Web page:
It was past noon at this point and the skies were so clear, we could see the Trotternish ridge on the Isle of Skye! Clo-Mor in Gaelic means “The big cloth” and is the local name for both Harris Tweed and the wonderful exhibition centre and shop in Drinishader. This is the one place we’d recommend for anyone wishing to learn more about how Harris Tweed is made. More details in the Harris Tweed blogpost.


Marion Campbell’s pictures and equipment – she is an inspiration

Golden Road to Rodel via Bays Road

This leg contains one of the most underrated parts of the Outer Hebrides and is essentially the Hebridean equivalent of the Bealach Na Ba / NC 500. We saw a number of seals sunbathing, birds dipping in inland lochs, fjords, dramatic hills and, our favourite part, stories from Kath about growing up in the eastern part of the island. Manish Hill, Geocrab and the iconic St. Clement church in Rodel are scenic spots of note.


Sunbathing seals


Rodel church

Rodel – Leverburgh (Seafood Lunch)

It was a bit past 2 PM and our stomachs had begun to rumble so we headed to one of the best restaurants on the island – the Anchorage. The food was pretty spectacular with fresh langoustines (and chips ;)) being the star main and the sticky toffee pudding the perfect dessert. Great wine selection as well, highly recommended.


Super-fresh seafood @ The Anchorage Leverburgh


A lovely view driving to Leverburgh

Leverburgh to Seilebost via Northton

The final leg of our journey had us visit Rebecca Hutton of Toabh Tuath Tweeds who is an award winning Harris Tweed weaver based in Northton (details in the Harris Tweed post). Here’s where we rounded off the day seeing some of the most spectacular beaches on the west coast of Harris including Northton, Scarista, Borve, Hogarabost and our home base of Seilebost. It rounded off a spectacular day of sightseeing, one that we would do again in a heartbeat.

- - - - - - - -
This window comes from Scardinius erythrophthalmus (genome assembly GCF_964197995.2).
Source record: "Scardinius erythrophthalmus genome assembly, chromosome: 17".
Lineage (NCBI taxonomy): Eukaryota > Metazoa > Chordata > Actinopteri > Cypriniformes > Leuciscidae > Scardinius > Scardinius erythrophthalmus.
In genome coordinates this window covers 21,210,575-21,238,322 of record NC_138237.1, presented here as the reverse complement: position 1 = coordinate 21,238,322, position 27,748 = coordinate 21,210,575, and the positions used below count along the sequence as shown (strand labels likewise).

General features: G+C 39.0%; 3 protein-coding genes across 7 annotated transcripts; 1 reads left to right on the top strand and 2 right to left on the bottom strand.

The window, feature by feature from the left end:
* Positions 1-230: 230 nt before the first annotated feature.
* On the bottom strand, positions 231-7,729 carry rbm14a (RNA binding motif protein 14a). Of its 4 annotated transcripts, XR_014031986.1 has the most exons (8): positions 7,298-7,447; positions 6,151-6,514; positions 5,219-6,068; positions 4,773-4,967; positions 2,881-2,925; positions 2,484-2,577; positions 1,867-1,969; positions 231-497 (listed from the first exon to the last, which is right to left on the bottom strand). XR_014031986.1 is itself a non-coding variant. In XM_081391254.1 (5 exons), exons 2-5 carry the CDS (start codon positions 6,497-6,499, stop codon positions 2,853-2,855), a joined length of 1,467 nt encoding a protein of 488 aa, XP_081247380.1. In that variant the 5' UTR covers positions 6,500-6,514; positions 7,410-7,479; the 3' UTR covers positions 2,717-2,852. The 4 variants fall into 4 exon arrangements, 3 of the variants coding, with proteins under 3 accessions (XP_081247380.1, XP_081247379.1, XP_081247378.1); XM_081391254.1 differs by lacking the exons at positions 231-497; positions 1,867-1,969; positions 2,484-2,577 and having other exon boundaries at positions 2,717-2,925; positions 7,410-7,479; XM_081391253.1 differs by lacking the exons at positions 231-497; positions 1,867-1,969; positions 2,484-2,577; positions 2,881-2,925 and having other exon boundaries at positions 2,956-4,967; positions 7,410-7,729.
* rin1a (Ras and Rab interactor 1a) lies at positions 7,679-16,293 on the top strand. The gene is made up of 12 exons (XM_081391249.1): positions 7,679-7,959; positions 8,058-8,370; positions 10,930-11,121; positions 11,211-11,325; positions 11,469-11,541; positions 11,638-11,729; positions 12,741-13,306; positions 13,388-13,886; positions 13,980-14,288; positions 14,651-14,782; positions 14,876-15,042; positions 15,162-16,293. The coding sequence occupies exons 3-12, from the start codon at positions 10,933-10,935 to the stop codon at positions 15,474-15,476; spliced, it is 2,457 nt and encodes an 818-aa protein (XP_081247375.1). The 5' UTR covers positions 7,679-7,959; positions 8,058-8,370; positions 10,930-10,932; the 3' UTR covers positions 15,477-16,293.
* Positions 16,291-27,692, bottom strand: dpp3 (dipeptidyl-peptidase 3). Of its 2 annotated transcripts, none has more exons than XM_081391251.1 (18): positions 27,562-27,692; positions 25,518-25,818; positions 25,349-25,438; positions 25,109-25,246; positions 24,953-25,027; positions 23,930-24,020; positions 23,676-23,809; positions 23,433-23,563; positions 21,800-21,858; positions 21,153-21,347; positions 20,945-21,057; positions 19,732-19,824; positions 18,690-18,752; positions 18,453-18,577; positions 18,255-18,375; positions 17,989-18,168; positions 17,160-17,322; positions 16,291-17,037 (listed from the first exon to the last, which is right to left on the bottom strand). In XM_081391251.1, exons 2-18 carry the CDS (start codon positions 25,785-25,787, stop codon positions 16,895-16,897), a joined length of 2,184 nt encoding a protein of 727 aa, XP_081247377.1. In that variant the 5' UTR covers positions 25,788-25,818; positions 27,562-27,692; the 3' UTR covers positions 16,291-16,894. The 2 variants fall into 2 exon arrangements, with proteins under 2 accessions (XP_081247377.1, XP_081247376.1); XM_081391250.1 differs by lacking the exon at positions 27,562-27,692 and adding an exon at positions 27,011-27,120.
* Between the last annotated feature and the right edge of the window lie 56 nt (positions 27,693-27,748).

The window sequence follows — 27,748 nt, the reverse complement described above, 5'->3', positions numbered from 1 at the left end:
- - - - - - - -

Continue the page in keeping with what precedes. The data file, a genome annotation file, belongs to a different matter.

Becca’s Loom and a weave in progress (+hidden lego)


We walked the sandbar the very next day

Public Transport  & Travel Logistics

Getting In by Public Transport

  • Glasgow to Stornoway with LoganAir (arrives at noon)
  • Short taxi to Stornoway bus terminal + lunch (langoustines again)
  • 2:20 PM Bus W10 to Tarbert operated by Hebridean transport
  • A short break at the Isle of Harris hotel (+ meeting a colleague randomly 300 miles away from office)
  • Bus W10 to Beul Na Mara, Seilebost (review pending, the best B&B we have stayed at in Scotland, TripAdvisor)


    Our B&B Beul Na Mara on the left

Getting Around

All the pictures in this blogpost were taken on the same day travelling with Harris Scenic Tours. They run a tour 5 days of the week (not on Friday and Sunday) and also provide local taxi services.


The Harris Scenic Tours van on Northton beach

If you’re short on time and have a day to spare while on Skye, you could take their South Harris tour during the summer by taking the first ferry to Harris from Uig on Skye as a foot passenger in time for the last ferry back.

Public transport timetables: https://www.cne-siar.gov.uk/roads-travel-and-parking/public-transport/bus-services/harris/ (No buses on Sunday)

Other modes of transport: Cycle hire from Horgabost Cycle Hire (£15 a day) and a local taxi operated by Stevie’s Taxi Service

Other Tips

  • Bring lots of cash from the mainland.
  • Only EE & Vodafone work in Seilebost & Luskentyre.
  • Don’t miss our next post on our favourite businesses on the island (Isle of Harris gin is unmissable, of course)

© 2018 Beyond Our Horizons


Facebook RSS RSS RSS

5 thoughts on “A lovely summer daytrip around the Isle of Harris, Scotland

Leave a Reply

Fill in your details below or click an icon to log in:

WordPress.com Logo

You are commenting using your WordPress.com account. Log Out /  Change )

Google photo

You are commenting using your Google account. Log Out /  Change )

Twitter picture

You are commenting using your Twitter account. Log Out /  Change )

Facebook photo

You are commenting using your Facebook account. Log Out /  Change )

Connecting to %s

This site uses Akismet to reduce spam. Learn how your comment data is processed.